by Tina Welling
All living things pulsate with energy; so too should our language. Writing that lives and heals and engages us will breathe in and breathe out. When we go into nature and begin a Spirit Walk, our attention moves alternately inward and outward as we first alert ourselves to body and place, then send our senses out to gather information and pull that information inward. Then, again, we send our senses outward to gather more information and again pull it in, each step bringing our bodies and attention to greater consciousness. When we arrive at the third step of the Spirit Walk, we acknowledge the emotions that arise and let the stories come. Throughout the entire Spirit Walk, our attention moves as our breath does, in and out.
If we continue this rhythm while writing our stories, the writing will come alive to us and to the readers with whom we share our work. We will write these stories with the same pulsation that we experience when naming, describing, and interacting during our Spirit Walk. Inward to our body sensations, outward to our surroundings, inward to our emotions, outward to setting, dialogue, and so on. This rhythm gives rise to writing that is satisfying to write and that we love to read.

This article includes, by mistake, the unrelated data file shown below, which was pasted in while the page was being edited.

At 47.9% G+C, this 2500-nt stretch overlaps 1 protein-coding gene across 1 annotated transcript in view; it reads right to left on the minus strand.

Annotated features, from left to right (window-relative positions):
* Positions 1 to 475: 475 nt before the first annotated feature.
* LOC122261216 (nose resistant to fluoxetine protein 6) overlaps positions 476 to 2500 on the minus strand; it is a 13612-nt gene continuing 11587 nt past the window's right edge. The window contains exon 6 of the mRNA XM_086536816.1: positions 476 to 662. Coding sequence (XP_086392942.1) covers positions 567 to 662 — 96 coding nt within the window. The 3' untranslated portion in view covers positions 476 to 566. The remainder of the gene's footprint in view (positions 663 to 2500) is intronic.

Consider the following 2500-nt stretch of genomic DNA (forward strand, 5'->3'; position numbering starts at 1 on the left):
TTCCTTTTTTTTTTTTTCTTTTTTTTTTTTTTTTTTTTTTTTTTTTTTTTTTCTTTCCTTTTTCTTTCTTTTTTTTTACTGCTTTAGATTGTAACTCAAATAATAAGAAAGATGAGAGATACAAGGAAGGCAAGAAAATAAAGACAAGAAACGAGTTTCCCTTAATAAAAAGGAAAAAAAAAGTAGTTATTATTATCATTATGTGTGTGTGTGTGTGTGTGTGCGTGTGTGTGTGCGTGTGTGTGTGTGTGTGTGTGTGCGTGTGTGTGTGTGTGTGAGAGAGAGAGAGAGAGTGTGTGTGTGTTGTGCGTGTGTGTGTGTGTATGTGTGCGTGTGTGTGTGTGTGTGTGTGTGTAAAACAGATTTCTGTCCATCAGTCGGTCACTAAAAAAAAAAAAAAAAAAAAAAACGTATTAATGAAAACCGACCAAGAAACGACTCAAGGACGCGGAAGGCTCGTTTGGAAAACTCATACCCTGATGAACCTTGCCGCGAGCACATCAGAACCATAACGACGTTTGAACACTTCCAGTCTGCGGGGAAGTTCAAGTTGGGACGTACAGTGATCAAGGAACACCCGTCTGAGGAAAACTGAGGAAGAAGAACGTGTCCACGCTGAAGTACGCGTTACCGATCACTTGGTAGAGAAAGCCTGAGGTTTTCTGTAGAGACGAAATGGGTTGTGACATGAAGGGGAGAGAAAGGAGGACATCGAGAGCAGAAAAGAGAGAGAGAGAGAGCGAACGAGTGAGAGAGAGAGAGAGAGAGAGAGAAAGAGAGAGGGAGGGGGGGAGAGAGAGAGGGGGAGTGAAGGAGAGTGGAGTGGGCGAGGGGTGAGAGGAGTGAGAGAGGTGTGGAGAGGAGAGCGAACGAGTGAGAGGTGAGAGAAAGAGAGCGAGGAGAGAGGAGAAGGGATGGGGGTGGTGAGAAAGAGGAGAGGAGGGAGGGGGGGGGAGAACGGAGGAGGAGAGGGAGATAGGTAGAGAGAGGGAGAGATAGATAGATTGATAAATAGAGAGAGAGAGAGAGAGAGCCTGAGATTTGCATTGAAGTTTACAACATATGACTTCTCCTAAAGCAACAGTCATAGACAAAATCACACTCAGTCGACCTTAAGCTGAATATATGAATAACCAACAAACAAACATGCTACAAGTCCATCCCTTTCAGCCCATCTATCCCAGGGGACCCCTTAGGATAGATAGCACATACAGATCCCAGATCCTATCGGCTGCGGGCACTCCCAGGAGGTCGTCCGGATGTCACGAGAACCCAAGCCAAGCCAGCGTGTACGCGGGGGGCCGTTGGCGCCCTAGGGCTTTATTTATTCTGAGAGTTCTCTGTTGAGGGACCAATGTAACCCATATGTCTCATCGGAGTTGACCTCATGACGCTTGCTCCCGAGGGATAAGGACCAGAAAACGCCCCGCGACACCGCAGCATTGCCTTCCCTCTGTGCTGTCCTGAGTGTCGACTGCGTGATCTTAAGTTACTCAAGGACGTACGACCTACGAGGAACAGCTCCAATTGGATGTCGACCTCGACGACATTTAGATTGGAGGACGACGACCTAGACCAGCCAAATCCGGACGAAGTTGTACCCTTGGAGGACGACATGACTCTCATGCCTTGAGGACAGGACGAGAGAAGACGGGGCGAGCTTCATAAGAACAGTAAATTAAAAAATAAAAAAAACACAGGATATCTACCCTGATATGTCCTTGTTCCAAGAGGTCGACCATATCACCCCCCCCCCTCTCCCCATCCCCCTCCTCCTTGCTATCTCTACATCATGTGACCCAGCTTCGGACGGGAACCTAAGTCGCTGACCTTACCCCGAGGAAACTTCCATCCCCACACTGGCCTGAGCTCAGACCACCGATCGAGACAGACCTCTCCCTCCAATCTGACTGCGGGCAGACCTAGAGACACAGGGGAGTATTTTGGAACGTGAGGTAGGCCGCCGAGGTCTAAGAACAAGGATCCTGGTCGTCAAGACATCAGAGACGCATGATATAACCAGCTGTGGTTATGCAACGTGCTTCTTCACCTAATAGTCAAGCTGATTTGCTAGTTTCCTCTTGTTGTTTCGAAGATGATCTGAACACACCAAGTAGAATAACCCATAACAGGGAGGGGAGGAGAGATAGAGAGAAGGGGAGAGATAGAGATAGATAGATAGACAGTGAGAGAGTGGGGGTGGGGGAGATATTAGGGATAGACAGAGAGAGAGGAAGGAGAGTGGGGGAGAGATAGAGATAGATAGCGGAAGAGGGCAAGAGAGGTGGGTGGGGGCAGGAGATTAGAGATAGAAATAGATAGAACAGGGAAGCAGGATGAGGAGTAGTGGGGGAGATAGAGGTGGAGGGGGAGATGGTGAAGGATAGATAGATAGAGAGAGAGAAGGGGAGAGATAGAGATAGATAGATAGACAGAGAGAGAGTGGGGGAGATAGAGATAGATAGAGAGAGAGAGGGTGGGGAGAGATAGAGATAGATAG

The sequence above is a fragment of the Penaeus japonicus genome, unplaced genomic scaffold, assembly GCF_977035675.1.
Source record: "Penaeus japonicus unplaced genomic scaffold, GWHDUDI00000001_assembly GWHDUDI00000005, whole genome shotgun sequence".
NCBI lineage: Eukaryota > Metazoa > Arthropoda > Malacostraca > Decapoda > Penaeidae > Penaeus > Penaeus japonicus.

Here’s an excerpt from The Shipping News by Annie Proulx that demonstrates beautifully the inner/outer pulsation in writing: “A watery place. And Quoyle feared water, could not swim. Again and again the father had broken his clenched grip and thrown him into pools, brooks, lakes and surf. Quoyle knew the flavor of brack and waterweed.” This example by Proulx begins in the outer with “A watery place” and moves within to emotion — Quoyle’s fear. Outer activity and places; inner sensations of body and senses.